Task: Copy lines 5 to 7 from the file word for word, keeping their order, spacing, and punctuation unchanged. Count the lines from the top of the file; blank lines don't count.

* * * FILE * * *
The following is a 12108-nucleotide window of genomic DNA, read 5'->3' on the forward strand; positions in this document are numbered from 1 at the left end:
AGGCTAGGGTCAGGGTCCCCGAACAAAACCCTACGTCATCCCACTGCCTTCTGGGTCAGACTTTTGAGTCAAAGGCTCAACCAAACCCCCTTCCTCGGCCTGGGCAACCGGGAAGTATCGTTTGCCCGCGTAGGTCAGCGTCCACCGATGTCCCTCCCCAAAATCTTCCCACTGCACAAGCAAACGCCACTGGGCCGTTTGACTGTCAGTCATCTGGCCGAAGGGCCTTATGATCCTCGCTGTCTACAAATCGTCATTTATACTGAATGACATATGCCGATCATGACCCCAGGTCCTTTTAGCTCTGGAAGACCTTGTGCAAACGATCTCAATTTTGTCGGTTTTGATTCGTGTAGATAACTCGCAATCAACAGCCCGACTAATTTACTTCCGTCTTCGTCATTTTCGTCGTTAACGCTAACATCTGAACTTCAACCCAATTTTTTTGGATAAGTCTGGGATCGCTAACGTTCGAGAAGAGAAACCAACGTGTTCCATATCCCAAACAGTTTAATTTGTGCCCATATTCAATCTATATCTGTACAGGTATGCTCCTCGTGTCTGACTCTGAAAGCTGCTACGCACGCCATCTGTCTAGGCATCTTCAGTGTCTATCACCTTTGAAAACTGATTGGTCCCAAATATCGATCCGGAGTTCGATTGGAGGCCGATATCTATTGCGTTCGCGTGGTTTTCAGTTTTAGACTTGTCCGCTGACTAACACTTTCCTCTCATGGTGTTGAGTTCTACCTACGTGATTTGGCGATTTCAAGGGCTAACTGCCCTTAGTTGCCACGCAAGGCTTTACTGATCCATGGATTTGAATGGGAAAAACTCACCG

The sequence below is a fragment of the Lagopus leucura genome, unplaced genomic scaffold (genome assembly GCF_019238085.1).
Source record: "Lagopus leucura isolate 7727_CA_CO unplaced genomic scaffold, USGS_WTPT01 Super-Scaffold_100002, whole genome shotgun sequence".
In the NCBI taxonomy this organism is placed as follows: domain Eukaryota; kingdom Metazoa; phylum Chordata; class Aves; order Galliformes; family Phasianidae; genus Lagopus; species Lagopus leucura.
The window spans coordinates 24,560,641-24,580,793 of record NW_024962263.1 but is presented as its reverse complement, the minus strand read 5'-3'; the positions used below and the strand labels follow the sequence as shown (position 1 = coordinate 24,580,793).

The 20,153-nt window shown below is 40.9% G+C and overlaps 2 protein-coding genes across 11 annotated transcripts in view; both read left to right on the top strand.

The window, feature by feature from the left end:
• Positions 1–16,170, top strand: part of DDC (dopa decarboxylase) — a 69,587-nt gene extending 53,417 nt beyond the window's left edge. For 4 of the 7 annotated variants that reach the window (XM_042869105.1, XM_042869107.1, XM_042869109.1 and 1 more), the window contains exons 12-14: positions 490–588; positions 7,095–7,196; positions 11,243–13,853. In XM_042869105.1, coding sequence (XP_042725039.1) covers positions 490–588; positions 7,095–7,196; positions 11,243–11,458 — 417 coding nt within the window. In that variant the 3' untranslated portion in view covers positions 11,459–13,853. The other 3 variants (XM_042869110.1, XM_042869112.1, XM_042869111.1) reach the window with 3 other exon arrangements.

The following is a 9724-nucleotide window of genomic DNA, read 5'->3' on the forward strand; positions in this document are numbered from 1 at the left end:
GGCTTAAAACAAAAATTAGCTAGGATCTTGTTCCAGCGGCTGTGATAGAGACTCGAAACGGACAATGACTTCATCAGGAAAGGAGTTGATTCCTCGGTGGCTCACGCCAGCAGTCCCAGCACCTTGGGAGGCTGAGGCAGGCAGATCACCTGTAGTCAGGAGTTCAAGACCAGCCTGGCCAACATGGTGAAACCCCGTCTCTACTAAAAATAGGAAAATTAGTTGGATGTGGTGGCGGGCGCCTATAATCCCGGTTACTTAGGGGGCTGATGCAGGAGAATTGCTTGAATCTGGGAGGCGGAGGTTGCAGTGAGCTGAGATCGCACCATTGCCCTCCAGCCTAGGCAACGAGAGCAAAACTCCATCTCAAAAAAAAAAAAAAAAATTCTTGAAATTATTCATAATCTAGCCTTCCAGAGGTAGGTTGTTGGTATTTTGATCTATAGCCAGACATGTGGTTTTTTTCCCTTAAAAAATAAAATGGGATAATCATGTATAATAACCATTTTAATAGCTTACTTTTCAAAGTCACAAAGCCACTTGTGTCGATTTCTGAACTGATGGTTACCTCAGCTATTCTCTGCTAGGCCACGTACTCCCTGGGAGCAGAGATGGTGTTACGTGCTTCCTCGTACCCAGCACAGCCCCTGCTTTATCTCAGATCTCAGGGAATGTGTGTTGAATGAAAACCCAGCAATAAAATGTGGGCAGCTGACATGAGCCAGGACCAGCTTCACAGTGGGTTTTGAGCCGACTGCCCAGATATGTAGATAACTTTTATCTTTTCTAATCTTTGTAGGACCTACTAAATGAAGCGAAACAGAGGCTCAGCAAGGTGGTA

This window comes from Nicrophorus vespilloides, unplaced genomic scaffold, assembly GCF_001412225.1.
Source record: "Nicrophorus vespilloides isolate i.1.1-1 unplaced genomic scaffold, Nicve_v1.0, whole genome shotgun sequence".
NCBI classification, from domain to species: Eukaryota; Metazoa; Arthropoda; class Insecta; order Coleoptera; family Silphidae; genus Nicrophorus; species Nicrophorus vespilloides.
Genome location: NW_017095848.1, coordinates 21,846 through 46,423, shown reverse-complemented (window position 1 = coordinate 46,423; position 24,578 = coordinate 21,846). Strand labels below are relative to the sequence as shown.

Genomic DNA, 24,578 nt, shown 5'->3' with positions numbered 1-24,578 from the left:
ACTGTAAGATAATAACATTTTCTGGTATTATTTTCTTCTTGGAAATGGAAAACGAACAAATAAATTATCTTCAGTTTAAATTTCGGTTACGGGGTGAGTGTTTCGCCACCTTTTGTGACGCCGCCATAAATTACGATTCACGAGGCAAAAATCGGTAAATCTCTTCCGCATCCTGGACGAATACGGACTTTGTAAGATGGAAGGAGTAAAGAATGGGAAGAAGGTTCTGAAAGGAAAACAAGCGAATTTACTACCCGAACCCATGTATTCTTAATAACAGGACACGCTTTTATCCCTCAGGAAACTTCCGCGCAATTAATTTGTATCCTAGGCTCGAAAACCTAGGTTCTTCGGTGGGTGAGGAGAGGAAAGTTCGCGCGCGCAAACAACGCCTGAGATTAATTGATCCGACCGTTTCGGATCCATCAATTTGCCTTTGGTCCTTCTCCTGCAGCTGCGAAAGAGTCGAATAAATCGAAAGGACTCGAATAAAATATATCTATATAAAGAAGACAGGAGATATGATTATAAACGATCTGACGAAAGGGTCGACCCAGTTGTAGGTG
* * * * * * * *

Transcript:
In the NCBI taxonomy this organism is placed as follows: domain Eukaryota; kingdom Metazoa; phylum Chordata; class Aves; order Galliformes; family Phasianidae; genus Lagopus; species Lagopus leucura.
The window spans coordinates 24,560,641-24,580,793 of record NW_024962263.1 but is presented as its reverse complement, the minus strand read 5'-3'; the positions used below and the strand labels follow the sequence as shown (position 1 = coordinate 24,580,793).

The 20,153-nt window shown below is 40.9% G+C and overlaps 2 protein-coding genes across 11 annotated transcripts in view; both read left to right on the top strand.